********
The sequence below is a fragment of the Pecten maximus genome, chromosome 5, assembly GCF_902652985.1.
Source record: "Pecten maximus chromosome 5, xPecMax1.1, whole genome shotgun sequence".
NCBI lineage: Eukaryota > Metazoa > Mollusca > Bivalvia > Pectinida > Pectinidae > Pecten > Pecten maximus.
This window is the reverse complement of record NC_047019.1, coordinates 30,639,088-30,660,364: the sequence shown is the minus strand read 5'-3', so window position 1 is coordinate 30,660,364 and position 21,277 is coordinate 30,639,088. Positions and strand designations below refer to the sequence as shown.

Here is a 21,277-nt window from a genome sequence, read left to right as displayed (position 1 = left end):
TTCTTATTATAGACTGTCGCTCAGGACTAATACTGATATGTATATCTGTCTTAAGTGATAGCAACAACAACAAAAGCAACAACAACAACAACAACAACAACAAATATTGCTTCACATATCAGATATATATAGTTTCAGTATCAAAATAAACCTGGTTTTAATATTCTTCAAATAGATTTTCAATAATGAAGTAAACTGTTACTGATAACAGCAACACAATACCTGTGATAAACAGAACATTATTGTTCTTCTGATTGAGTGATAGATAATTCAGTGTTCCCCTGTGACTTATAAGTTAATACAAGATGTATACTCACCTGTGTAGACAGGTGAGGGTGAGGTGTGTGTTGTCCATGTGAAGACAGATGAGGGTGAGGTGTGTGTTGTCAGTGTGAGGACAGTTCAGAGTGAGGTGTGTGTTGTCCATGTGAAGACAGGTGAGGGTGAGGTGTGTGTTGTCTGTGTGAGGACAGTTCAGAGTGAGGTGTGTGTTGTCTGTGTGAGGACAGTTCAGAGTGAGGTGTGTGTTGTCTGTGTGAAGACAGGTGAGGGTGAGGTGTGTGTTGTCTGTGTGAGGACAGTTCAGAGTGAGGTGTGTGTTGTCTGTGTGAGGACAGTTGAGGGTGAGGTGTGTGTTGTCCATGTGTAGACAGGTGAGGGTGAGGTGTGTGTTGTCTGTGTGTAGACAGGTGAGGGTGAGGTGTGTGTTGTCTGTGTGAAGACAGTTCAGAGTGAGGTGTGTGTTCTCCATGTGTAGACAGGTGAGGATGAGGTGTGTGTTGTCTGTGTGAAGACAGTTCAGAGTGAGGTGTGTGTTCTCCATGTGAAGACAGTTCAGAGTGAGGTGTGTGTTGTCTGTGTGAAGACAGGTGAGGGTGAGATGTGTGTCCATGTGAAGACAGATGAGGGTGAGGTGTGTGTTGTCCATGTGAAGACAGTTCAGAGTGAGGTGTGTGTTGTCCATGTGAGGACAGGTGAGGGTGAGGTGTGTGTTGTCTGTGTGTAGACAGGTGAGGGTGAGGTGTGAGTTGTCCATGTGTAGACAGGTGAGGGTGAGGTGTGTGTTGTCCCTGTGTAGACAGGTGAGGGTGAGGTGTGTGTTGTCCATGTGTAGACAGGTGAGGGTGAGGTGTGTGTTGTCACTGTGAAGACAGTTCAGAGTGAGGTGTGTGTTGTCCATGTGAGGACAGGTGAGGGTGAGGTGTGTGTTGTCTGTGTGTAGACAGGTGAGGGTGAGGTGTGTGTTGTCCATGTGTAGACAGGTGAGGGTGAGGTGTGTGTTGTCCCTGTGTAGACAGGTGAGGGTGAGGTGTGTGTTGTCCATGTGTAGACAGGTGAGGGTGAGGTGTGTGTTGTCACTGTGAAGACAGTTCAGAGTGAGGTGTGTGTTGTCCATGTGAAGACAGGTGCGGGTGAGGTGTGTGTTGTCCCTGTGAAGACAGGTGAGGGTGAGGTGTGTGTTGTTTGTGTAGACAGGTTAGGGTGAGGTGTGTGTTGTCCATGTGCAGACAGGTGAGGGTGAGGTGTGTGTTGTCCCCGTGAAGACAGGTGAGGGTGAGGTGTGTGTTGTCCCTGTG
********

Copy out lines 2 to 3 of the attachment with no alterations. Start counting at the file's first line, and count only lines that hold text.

Source record: "Pecten maximus chromosome 5, xPecMax1.1, whole genome shotgun sequence".
NCBI lineage: Eukaryota > Metazoa > Mollusca > Bivalvia > Pectinida > Pectinidae > Pecten > Pecten maximus.